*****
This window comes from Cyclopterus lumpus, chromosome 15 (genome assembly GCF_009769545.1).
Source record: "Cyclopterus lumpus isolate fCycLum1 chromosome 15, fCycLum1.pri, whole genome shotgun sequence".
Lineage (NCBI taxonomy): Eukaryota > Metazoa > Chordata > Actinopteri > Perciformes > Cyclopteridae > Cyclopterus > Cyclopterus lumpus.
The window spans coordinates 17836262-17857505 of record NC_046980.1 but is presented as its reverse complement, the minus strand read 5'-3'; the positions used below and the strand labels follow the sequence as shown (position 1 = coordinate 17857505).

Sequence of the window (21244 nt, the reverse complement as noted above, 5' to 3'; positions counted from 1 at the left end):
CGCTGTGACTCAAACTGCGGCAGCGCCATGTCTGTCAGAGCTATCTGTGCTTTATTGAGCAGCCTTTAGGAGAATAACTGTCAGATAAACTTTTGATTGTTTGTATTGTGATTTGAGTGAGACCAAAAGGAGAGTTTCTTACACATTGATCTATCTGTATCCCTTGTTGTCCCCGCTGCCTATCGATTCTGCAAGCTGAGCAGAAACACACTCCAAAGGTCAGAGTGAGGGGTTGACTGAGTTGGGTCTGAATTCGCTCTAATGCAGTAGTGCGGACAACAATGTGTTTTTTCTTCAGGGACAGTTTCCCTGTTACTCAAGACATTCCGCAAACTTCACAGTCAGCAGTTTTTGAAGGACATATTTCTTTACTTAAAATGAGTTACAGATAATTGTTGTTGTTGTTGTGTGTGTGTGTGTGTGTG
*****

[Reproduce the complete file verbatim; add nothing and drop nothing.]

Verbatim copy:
This window comes from Cyclopterus lumpus, chromosome 15 (genome assembly GCF_009769545.1).
Source record: "Cyclopterus lumpus isolate fCycLum1 chromosome 15, fCycLum1.pri, whole genome shotgun sequence".
Lineage (NCBI taxonomy): Eukaryota > Metazoa > Chordata > Actinopteri > Perciformes > Cyclopteridae > Cyclopterus > Cyclopterus lumpus.
The window spans coordinates 17836262-17857505 of record NC_046980.1 but is presented as its reverse complement, the minus strand read 5'-3'; the positions used below and the strand labels follow the sequence as shown (position 1 = coordinate 17857505).

Sequence of the window (21244 nt, the reverse complement as noted above, 5' to 3'; positions counted from 1 at the left end):
CGCTGTGACTCAAACTGCGGCAGCGCCATGTCTGTCAGAGCTATCTGTGCTTTATTGAGCAGCCTTTAGGAGAATAACTGTCAGATAAACTTTTGATTGTTTGTATTGTGATTTGAGTGAGACCAAAAGGAGAGTTTCTTACACATTGATCTATCTGTATCCCTTGTTGTCCCCGCTGCCTATCGATTCTGCAAGCTGAGCAGAAACACACTCCAAAGGTCAGAGTGAGGGGTTGACTGAGTTGGGTCTGAATTCGCTCTAATGCAGTAGTGCGGACAACAATGTGTTTTTTCTTCAGGGACAGTTTCCCTGTTACTCAAGACATTCCGCAAACTTCACAGTCAGCAGTTTTTGAAGGACATATTTCTTTACTTAAAATGAGTTACAGATAATTGTTGTTGTTGTTGTGTGTGTGTGTGTGTGTG